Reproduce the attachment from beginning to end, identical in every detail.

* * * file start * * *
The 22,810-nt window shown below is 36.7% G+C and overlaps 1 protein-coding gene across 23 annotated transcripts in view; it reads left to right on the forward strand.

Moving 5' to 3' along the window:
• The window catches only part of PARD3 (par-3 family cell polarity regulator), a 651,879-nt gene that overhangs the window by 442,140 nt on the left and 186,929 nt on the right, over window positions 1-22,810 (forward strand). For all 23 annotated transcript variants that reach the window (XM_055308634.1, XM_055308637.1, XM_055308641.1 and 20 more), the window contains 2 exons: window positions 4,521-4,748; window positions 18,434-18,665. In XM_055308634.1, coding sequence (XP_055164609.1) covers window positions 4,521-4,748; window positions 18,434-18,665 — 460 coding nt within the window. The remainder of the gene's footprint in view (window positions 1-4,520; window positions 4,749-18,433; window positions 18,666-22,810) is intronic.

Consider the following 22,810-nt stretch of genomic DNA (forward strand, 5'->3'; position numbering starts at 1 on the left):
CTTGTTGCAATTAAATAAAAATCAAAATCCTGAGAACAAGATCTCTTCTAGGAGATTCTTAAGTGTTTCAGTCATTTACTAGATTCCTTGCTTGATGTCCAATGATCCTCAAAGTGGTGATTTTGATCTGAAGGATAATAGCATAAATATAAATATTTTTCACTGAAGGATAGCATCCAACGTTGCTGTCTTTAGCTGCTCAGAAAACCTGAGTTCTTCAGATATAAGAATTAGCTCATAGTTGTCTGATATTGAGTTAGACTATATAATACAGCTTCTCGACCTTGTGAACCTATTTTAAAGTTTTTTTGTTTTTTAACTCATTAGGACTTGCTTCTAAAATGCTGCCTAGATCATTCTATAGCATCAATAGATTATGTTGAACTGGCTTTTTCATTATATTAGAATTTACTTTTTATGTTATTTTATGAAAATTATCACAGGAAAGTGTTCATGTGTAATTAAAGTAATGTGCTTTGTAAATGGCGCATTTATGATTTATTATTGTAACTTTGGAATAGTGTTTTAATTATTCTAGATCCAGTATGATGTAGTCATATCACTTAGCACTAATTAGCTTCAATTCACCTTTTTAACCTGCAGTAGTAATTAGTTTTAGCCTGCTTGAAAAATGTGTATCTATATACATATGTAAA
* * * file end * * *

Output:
The 22,810-nt window shown below is 36.7% G+C and overlaps 1 protein-coding gene across 23 annotated transcripts in view; it reads left to right on the forward strand.

Moving 5' to 3' along the window:
• The window catches only part of PARD3 (par-3 family cell polarity regulator), a 651,879-nt gene that overhangs the window by 442,140 nt on the left and 186,929 nt on the right, over window positions 1-22,810 (forward strand). For all 23 annotated transcript variants that reach the window (XM_055308634.1, XM_055308637.1, XM_055308641.1 and 20 more), the window contains 2 exons: window positions 4,521-4,748; window positions 18,434-18,665. In XM_055308634.1, coding sequence (XP_055164609.1) covers window positions 4,521-4,748; window positions 18,434-18,665 — 460 coding nt within the window. The remainder of the gene's footprint in view (window positions 1-4,520; window positions 4,749-18,433; window positions 18,666-22,810) is intronic.

Consider the following 22,810-nt stretch of genomic DNA (forward strand, 5'->3'; position numbering starts at 1 on the left):
CTTGTTGCAATTAAATAAAAATCAAAATCCTGAGAACAAGATCTCTTCTAGGAGATTCTTAAGTGTTTCAGTCATTTACTAGATTCCTTGCTTGATGTCCAATGATCCTCAAAGTGGTGATTTTGATCTGAAGGATAATAGCATAAATATAAATATTTTTCACTGAAGGATAGCATCCAACGTTGCTGTCTTTAGCTGCTCAGAAAACCTGAGTTCTTCAGATATAAGAATTAGCTCATAGTTGTCTGATATTGAGTTAGACTATATAATACAGCTTCTCGACCTTGTGAACCTATTTTAAAGTTTTTTTGTTTTTTAACTCATTAGGACTTGCTTCTAAAATGCTGCCTAGATCATTCTATAGCATCAATAGATTATGTTGAACTGGCTTTTTCATTATATTAGAATTTACTTTTTATGTTATTTTATGAAAATTATCACAGGAAAGTGTTCATGTGTAATTAAAGTAATGTGCTTTGTAAATGGCGCATTTATGATTTATTATTGTAACTTTGGAATAGTGTTTTAATTATTCTAGATCCAGTATGATGTAGTCATATCACTTAGCACTAATTAGCTTCAATTCACCTTTTTAACCTGCAGTAGTAATTAGTTTTAGCCTGCTTGAAAAATGTGTATCTATATACATATGTAAA